Cooking...

Inland paddling
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Mark R
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Cooking...

Post by Mark R » Mon Jan 17, 2005 7:32 pm

...is not listed on my CV as one of my Superhero powers.

My camp cooking usually involves a credit card and a walk to the pub.

However, worryingly we've decided to treat our Easter trip to Bolivia as an 'Expedition'. I know from past experience that this impressive sounding word simply means 'everything as normal, only with sh*t food'.

Our last overnight trip was educational. Sitting in hissing rain in a Central American rainforest last August, eating a dinner of tinned tuna, processed sliced cheese and soggy remnants of bread rolls.

Needless to say we don't want a repeat of this sorry incident. Any thoughts please, on the following?

- Multi-fuel stoves
- Wayfarer expedition foods (other brands?)
- Other options?

Cheers,
Mark Rainsley
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Phil.Dunn
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Post by Phil.Dunn » Mon Jan 17, 2005 7:40 pm

Bolivian guinea pigs, had a peruvian one killed, skinned roasted in front of me then had to eat it, it was ok actually !
Seriously try the forums here, www.ukclimbing.com/forums loads of similar requests foe stoves such as msr, also try www.needlesports.com a shop website but a rather helpfull one !

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Douglas Wilcox
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Jetboil

Post by Douglas Wilcox » Mon Jan 17, 2005 7:48 pm

Jetboil

You can get one from Explore4 or Cotswolds.

Douglas

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Mark R
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Re: Jetboil

Post by Mark R » Mon Jan 17, 2005 7:56 pm

Douglas Wilcox wrote:Jetboil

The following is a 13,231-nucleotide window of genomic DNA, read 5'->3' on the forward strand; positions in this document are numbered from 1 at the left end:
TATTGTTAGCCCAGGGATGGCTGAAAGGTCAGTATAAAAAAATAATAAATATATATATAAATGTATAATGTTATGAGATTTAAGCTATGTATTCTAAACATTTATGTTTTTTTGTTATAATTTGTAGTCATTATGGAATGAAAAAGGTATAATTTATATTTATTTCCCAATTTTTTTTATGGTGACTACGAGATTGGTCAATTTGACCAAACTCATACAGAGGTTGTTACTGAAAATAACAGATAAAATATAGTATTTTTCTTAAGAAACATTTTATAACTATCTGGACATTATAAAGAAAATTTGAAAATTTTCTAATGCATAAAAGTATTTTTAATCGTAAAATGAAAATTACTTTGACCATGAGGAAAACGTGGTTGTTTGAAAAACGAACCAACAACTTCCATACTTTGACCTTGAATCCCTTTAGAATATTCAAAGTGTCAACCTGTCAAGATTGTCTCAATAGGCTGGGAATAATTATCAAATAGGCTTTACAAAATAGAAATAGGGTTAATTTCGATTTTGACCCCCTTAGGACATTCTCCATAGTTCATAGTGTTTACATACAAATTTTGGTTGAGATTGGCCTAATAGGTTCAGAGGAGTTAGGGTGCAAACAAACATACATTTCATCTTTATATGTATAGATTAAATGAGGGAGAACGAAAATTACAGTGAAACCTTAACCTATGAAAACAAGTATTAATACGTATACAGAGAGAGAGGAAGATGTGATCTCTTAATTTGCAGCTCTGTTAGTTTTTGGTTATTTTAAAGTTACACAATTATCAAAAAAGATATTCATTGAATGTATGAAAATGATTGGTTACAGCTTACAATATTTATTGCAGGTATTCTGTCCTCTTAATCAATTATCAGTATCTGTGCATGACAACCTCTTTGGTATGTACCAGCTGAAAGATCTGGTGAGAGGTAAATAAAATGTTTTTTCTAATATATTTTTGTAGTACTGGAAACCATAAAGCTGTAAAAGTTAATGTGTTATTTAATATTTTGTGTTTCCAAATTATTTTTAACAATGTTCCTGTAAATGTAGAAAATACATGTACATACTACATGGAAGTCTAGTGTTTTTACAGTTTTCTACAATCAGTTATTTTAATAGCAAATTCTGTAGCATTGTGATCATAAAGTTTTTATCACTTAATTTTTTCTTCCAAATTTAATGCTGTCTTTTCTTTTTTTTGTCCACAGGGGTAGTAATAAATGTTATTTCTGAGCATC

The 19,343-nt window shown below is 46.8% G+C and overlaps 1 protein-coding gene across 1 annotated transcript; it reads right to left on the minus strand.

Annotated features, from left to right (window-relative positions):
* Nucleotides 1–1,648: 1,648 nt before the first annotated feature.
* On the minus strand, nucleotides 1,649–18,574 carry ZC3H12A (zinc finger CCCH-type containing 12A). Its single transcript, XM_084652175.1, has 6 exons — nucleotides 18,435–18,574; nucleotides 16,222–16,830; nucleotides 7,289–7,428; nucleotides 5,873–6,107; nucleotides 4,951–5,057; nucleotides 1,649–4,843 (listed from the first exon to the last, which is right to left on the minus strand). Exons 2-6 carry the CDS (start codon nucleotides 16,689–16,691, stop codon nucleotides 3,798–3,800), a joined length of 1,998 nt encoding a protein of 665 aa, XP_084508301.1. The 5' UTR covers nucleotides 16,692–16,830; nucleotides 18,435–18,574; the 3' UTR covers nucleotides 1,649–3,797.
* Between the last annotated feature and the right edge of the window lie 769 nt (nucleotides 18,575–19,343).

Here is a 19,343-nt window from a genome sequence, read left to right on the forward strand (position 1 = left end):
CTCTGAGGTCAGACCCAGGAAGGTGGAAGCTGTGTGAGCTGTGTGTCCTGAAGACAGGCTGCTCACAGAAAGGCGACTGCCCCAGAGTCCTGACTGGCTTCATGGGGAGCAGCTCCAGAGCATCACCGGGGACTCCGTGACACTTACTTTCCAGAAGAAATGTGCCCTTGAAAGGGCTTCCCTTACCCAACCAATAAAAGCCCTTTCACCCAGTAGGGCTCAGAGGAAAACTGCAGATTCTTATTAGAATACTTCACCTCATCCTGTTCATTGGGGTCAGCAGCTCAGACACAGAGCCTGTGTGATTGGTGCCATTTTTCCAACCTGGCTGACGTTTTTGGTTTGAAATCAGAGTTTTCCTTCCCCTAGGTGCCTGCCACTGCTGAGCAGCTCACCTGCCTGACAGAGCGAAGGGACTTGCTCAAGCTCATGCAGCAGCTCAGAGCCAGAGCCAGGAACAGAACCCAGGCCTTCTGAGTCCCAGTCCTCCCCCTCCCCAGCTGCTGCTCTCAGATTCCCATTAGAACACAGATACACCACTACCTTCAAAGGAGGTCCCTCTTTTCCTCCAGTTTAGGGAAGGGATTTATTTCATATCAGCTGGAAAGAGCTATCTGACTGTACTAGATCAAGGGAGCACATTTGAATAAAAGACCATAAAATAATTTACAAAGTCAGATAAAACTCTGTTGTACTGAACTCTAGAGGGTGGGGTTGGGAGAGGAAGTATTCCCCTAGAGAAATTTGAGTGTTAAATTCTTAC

That's a rather impressive and appealing looking gizmo Douglas. However, we almost certainly can't get gas stoves over there, and the airlines get stroppy when you try to carry them on as hand luggage.

I actually currently use a Trangia Stove with a gas burner attachment - because it's easy, safe, clean, idiot-proof. In Uganda we used it with the old-fashioned meths burner (meths bought from chemists in Jinja) as the gas bottle option was out. However, Trangia's are probably too big and heavy to go in the back of WW boats.

I HATE flame and I HATE fiddling with technology...so the idea of petrol sloshing around a highly complicated multi-fuel stove utterly terrifies me. Are any of them more user-friendly than others???
Mark Rainsley
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Guest

Post by Guest » Mon Jan 17, 2005 8:00 pm

Have you thought about the Ray Mears option?

sneaky dog

Post by sneaky dog » Mon Jan 17, 2005 8:10 pm

paddle an open canoe..................
half the blade, twice the paddler AND ten times more gear and food!

good luck!

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James Hartley
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Post by James Hartley » Mon Jan 17, 2005 8:16 pm

you can buy some solid fuel mini camping stoves, I think they work with something similliar to a fire lighter, but I don't know for sure, they look like they pack down pretty small, and the forces use them.
The more apparently complex an act, the more vital it is to search until you find its inner simplicity
Feed the rat

Wondergirl(NOT LOGGED)

Post by Wondergirl(NOT LOGGED) » Mon Jan 17, 2005 8:40 pm

MSR stoves are really good, and simple to use. It just takes practice, like with anything. If you do decide to get a petrol stove then you'll probably need a repair kit. Reason for this is that when using dirty fuel, petrol or anything other than super clean camping gas fuel, the jet which squirts fuel can get clogged up.